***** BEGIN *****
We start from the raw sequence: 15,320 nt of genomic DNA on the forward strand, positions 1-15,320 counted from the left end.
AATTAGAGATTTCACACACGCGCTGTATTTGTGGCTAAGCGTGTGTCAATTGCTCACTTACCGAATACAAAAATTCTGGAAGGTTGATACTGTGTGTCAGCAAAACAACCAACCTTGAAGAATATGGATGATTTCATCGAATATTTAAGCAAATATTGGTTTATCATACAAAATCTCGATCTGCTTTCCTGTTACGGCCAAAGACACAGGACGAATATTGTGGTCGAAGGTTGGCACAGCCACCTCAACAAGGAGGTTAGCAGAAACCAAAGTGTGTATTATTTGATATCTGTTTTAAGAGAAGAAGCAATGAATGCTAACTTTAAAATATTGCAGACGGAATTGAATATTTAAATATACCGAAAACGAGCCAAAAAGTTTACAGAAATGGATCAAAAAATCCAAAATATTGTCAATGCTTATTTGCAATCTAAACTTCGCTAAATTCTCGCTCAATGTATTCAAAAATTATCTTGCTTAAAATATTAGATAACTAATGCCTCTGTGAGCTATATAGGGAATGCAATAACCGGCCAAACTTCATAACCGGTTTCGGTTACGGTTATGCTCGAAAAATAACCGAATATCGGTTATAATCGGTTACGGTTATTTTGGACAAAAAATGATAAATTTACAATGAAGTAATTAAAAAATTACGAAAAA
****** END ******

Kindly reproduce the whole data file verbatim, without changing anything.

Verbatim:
We start from the raw sequence: 15,320 nt of genomic DNA on the forward strand, positions 1-15,320 counted from the left end.
AATTAGAGATTTCACACACGCGCTGTATTTGTGGCTAAGCGTGTGTCAATTGCTCACTTACCGAATACAAAAATTCTGGAAGGTTGATACTGTGTGTCAGCAAAACAACCAACCTTGAAGAATATGGATGATTTCATCGAATATTTAAGCAAATATTGGTTTATCATACAAAATCTCGATCTGCTTTCCTGTTACGGCCAAAGACACAGGACGAATATTGTGGTCGAAGGTTGGCACAGCCACCTCAACAAGGAGGTTAGCAGAAACCAAAGTGTGTATTATTTGATATCTGTTTTAAGAGAAGAAGCAATGAATGCTAACTTTAAAATATTGCAGACGGAATTGAATATTTAAATATACCGAAAACGAGCCAAAAAGTTTACAGAAATGGATCAAAAAATCCAAAATATTGTCAATGCTTATTTGCAATCTAAACTTCGCTAAATTCTCGCTCAATGTATTCAAAAATTATCTTGCTTAAAATATTAGATAACTAATGCCTCTGTGAGCTATATAGGGAATGCAATAACCGGCCAAACTTCATAACCGGTTTCGGTTACGGTTATGCTCGAAAAATAACCGAATATCGGTTATAATCGGTTACGGTTATTTTGGACAAAAAATGATAAATTTACAATGAAGTAATTAAAAAATTACGAAAAA